Monday, December 12, 2011
Sunday, November 20, 2011
The harvest this week was small. Lots of things around here are in upheaval so gardening has taken a back seat. With the temperatures dropping I decided to take out the eggplants and the two little minibell pepper plants. That constitutes my entire "harvest" for the week.
Still, it does feel satisfying to get something out of the garden.
3 oz mini bell peppers
3 lb 1 oz eggplant
Monday, October 24, 2011
the lovely bell-pepper shaped, small tomatoes of unknown variety. I love them and am saving seed, which I'll happily share. Here are 20 tomatoes, weighing in at about a pound total. They are quite meaty for a tomato of this size. They got good reviews in my office tomato tasting (I don't like the flavor of fresh tomatoes). I love them dried.
I got 2 lb 3 oz of eggplants off the two plants and they are still producing like mad. The variety is Kyoto, purchased as seedlings. I will try to save seed from them as well.
I used some of the squash, a sundried tomato sausage, and a can of my own chopped tomatoes with garlic, herbs, and wine, to make this for dinner. It was divine.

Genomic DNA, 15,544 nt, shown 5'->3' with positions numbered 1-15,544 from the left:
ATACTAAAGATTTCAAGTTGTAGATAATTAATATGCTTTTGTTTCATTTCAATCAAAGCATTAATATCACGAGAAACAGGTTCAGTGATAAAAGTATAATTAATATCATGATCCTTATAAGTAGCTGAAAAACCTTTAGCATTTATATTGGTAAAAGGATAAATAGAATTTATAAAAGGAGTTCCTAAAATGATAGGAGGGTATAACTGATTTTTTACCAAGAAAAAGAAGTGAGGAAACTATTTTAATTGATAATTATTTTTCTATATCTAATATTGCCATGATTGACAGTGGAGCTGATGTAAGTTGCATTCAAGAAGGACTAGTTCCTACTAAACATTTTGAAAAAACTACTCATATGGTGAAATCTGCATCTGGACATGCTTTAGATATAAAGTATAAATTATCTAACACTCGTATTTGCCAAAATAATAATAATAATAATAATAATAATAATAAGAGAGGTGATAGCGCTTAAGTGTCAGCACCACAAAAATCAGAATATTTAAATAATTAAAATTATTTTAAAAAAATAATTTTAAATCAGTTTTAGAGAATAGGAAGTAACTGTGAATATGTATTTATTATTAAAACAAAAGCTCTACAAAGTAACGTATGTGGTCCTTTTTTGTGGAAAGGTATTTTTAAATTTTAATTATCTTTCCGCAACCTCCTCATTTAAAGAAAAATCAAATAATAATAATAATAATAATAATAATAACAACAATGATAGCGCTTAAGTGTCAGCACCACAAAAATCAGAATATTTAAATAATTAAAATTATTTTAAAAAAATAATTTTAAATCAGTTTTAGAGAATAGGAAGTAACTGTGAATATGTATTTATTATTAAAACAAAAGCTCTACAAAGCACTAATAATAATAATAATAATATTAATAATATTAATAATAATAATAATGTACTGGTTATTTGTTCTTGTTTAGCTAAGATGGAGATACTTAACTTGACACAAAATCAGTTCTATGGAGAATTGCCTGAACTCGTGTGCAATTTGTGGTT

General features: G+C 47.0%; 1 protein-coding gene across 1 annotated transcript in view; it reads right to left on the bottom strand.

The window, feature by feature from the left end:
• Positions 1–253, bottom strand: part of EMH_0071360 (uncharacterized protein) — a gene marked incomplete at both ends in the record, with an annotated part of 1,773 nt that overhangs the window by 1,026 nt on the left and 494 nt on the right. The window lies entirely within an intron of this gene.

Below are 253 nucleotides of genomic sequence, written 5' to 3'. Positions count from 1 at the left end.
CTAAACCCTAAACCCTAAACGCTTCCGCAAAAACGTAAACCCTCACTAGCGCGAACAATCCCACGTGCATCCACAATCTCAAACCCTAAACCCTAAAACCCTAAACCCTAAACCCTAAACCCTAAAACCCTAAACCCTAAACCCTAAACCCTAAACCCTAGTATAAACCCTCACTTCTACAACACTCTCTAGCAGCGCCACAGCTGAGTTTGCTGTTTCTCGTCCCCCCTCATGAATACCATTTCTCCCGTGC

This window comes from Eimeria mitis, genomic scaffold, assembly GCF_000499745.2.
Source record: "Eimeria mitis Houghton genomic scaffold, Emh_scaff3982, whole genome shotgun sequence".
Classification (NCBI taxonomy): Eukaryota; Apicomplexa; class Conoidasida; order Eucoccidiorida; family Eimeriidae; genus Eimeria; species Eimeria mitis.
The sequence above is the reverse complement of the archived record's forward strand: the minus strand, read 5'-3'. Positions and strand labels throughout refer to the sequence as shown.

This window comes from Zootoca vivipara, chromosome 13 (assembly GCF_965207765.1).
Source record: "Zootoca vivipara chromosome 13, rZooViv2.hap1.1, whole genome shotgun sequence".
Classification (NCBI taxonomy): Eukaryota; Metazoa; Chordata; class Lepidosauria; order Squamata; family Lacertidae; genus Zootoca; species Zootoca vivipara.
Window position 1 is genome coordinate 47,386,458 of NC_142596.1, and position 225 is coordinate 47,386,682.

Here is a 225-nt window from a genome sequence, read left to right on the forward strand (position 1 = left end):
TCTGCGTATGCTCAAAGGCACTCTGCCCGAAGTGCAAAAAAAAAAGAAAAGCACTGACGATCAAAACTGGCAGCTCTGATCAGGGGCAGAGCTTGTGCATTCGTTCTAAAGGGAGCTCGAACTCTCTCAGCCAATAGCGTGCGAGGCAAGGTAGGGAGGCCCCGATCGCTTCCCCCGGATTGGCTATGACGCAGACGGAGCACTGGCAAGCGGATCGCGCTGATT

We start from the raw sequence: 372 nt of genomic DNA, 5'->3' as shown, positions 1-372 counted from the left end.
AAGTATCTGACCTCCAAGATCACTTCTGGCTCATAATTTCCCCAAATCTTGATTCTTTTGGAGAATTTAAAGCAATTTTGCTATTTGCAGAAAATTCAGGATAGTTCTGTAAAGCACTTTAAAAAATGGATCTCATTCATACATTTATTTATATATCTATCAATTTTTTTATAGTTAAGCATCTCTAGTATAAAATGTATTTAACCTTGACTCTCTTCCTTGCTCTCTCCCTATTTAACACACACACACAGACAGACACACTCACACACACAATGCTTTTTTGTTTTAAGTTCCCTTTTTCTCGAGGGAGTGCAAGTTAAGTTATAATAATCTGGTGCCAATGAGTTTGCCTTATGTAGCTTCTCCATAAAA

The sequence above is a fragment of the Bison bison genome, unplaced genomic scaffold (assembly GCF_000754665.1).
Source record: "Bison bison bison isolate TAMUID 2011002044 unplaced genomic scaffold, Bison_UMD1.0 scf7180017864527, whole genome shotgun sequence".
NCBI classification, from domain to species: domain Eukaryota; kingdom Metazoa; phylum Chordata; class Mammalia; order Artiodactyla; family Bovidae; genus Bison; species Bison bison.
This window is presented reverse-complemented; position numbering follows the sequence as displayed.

Monday, August 29, 2011
Matt harvested a melon while I was gone and dutifully weighed it. When I got back home, there was a lot to pick, both tomatoes and cantaloupes. Some things had gone a little past their best, and were fed to the appreciative rabbits. Here is what was left:
These are the huge Sunset's Red Horizon tomatoes. Impressive, but I don't think I'll grow them again. Too big for me. It seems to give them more time to split, or be eaten by pests or sag onto the ground and rot. I have seeds, if anyone else is game. They've got great flavor and seem to be good for either sauces or slicing onto sandwiches. Just not my type, is all.
Monday, August 8, 2011
They are yummy, but not seedless. This makes me realize how spoiled I am.